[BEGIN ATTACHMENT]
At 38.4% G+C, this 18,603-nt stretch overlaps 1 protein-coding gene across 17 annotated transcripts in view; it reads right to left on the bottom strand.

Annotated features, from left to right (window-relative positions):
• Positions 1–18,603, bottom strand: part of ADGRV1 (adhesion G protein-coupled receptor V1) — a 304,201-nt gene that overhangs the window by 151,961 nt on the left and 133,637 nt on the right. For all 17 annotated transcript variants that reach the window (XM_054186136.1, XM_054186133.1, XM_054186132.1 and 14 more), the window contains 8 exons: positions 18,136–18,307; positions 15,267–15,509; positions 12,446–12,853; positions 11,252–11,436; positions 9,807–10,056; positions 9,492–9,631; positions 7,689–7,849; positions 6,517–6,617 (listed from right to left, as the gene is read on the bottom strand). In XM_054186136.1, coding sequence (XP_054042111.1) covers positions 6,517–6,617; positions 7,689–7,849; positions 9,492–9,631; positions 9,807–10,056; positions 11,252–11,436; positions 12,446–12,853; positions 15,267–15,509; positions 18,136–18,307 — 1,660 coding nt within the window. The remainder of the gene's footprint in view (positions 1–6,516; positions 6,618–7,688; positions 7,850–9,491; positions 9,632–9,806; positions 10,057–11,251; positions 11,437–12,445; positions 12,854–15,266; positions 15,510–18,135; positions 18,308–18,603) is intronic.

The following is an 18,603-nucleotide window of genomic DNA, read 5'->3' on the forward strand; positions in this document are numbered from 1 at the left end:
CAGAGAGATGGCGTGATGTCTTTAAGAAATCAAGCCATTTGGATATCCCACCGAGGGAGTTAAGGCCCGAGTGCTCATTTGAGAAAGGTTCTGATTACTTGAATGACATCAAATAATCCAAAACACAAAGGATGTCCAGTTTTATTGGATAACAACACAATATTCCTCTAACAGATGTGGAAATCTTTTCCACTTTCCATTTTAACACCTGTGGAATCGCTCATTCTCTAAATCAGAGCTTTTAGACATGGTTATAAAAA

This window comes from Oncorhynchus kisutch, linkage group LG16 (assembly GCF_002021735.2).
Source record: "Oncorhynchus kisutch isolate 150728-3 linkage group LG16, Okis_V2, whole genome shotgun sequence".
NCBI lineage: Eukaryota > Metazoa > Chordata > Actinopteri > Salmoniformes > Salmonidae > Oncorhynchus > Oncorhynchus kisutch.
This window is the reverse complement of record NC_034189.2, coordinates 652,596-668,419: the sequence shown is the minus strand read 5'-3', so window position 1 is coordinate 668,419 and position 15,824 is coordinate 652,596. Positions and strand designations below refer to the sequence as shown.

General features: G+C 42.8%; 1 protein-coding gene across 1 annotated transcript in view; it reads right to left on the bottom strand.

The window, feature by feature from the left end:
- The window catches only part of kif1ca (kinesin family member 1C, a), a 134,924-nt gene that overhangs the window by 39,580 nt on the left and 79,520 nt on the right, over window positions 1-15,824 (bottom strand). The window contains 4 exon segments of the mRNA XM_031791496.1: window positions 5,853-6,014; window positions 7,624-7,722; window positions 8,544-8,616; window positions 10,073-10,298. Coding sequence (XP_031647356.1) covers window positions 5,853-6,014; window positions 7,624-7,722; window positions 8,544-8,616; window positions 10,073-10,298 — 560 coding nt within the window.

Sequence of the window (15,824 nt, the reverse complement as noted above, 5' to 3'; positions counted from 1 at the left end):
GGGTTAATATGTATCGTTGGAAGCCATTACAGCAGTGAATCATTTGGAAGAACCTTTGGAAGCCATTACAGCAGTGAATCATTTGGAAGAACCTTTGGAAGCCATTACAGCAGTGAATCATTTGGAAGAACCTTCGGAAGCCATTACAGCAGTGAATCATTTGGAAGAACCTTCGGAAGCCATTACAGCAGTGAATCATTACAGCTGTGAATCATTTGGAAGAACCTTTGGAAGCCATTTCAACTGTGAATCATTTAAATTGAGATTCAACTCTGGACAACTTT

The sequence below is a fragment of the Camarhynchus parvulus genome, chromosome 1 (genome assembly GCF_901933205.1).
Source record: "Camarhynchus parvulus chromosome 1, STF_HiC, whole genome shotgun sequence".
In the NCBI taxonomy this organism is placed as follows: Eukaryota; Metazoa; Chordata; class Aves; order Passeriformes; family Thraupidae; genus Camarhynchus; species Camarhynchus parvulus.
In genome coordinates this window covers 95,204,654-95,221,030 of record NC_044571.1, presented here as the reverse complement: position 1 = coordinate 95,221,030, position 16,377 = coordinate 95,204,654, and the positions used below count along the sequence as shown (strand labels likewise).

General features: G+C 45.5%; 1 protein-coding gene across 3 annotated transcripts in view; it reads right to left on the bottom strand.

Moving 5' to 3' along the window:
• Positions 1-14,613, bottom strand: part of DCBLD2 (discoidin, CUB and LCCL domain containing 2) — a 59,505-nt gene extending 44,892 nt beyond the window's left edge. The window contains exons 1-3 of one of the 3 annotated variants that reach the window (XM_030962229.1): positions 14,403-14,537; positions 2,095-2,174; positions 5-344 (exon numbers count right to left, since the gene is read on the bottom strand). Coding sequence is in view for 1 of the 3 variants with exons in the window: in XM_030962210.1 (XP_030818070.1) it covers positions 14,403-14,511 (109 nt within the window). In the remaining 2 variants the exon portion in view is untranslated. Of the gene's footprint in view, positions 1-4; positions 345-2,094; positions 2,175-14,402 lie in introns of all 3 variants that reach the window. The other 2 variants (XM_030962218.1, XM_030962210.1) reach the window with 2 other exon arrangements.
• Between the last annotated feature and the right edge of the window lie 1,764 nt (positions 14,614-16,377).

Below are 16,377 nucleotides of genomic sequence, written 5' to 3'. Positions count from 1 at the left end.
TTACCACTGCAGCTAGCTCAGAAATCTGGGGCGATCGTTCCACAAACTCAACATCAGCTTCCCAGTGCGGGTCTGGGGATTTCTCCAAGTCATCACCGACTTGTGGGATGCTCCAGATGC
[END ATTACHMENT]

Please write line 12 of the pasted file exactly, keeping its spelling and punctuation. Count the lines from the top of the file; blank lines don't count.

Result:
- The window catches only part of kif1ca (kinesin family member 1C, a), a 134,924-nt gene that overhangs the window by 39,580 nt on the left and 79,520 nt on the right, over window positions 1-15,824 (bottom strand). The window contains 4 exon segments of the mRNA XM_031791496.1: window positions 5,853-6,014; window positions 7,624-7,722; window positions 8,544-8,616; window positions 10,073-10,298. Coding sequence (XP_031647356.1) covers window positions 5,853-6,014; window positions 7,624-7,722; window positions 8,544-8,616; window positions 10,073-10,298 — 560 coding nt within the window.